Suspicious death of environmentalist in Iran prison is more evidence of torture

by Navid  Felker
With the death in custody of environmentalist Dr. Kavous Seyed Emami, the Iranian Regime has added yet another person to its long list of murdered political prisoners.

Iranian-Canadian Seyed Emami, founder of the Persian Wildlife Heritage Foundation, was arrested on bogus charges espionage under the cover of conservation research in January and his death was announced by the authorities just two weeks later.

Abbas Jafari-Dolatabadi, a prosecutor in Tehran, told the Iranian media that Seyed Emami had committed suicide because of the allegations levied against him.

Seyed Emami’s family voiced their doubts, but the Regime refused an independent autopsy and forced them to bury him quickly.
The Iranian Regime has a big problem with prison “suicides” and Ervand Abrahamian, the author of “Tortured Confessions: Prisons and Public Recantations in Modern Iran”, believes that this likely stems from the methods that Iran uses to extract “confessions”.

He wrote: “The use of forced confessions began in the last years of the shah’s rule, in the 1970s, but drastically increased after the Iranian revolution in 1979. Ayatollah Ruhollah Khomeini regarded them as the highest proof of guilt.”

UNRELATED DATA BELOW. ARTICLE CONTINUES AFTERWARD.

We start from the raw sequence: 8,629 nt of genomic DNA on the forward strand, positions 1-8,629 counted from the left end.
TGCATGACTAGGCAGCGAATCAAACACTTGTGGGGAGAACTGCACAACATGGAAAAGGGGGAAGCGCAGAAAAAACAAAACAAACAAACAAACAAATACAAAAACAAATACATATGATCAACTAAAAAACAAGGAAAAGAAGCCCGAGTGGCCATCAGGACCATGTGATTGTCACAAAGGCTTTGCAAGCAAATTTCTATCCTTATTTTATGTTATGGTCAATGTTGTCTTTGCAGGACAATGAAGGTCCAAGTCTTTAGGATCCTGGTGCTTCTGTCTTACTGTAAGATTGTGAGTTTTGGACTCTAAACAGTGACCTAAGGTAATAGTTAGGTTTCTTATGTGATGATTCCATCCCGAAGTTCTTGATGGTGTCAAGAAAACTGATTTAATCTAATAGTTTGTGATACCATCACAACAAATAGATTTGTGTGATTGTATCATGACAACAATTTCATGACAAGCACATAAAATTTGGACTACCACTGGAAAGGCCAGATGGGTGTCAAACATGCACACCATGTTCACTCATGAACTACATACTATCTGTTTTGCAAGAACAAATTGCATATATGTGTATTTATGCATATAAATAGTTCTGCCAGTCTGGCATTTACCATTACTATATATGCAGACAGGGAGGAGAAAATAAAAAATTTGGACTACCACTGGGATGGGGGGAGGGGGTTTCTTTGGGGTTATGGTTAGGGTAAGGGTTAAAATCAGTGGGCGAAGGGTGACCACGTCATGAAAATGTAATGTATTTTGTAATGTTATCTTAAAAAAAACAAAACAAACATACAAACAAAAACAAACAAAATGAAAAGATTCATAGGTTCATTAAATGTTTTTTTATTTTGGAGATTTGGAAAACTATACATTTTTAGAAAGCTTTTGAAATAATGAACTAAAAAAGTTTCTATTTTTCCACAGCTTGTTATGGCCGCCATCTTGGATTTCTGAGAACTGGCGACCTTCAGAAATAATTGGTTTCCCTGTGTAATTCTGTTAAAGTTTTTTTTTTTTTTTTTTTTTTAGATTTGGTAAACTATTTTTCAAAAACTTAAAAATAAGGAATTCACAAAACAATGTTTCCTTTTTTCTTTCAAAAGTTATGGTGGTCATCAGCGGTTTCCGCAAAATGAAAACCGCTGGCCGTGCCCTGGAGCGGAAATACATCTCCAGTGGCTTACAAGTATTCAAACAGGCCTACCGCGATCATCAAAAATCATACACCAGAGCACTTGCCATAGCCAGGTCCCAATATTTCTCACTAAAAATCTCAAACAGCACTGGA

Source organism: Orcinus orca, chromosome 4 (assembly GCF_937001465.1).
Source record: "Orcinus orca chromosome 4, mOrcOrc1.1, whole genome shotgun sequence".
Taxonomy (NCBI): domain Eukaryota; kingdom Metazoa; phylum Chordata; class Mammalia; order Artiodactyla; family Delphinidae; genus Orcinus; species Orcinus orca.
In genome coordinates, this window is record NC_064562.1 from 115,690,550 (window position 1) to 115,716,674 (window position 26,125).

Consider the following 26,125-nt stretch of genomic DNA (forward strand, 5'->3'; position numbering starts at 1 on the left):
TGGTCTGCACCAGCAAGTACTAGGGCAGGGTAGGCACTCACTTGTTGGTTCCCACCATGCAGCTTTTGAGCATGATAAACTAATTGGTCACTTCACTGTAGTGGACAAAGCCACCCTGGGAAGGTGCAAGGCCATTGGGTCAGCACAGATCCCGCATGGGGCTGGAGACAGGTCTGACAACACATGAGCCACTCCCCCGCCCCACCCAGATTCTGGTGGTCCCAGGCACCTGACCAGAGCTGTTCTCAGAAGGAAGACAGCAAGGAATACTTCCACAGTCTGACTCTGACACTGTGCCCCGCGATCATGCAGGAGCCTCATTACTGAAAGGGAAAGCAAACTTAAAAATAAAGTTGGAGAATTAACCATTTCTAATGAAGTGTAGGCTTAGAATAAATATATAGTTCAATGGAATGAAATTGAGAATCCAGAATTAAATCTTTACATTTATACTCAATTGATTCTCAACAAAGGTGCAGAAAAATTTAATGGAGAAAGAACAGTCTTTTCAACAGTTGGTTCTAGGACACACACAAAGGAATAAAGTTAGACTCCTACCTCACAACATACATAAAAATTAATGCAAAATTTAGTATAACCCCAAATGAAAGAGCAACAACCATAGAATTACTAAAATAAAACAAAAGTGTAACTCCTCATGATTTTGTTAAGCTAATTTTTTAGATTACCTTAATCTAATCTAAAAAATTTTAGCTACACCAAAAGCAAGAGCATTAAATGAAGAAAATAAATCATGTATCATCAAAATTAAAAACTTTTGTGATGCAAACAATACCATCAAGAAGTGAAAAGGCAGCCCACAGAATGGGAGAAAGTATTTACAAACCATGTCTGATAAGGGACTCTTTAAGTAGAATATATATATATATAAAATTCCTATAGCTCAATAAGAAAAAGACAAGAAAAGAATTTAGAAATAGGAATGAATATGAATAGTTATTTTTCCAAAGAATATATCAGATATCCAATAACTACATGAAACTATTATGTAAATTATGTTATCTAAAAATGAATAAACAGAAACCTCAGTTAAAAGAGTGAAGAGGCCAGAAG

In his book, Abrahamian analyzed hundreds of legal cases and prison memoirs and found that Iranian interrogators routinely use psychological and physical torture to force confessions of guilt, despite torture being banned under the Iranian Constitution.
These are not isolated cases, but show a clear pattern of routine abuse.

Abrahamian wrote: “Prisoners are asked a question, and if their answer is unsatisfactory, they are sentenced to a specific number of lashings on the ground that they had lied. These whippings can continue until the desired answer is given — and committed to paper.
According to a letter circulated by some 40 members of Parliament, hallucinatory drugs now supplement these traditional methods.”

Sometimes this torture results in the detainee’s death, as with Seyed Emami, and at least 12 protesters arrested during the nationwide anti-regime demonstrations.

During the 1980s and 1990s, detainees were forced to read their “confessions” live on television, but this practice ended because most Iranians concluded that they were staged, which begs the question, why are they still used in court?
Some members of the Iranian Regime have reportedly tried to pass laws banning the use of torture in prison, but if it’s already banned under the Constitution, then what difference would these laws make?

President Hassan Rouhani has reportedly set up a committee to investigate the death of Seyed Emami, but it is hard to believe that this will find any wrongdoing on the Regime; none of their investigations do.
Simply, it is clear that the Regime is incapable of reforming its legal procedures and that regime change is the only way to ensure a just legal system is implemented.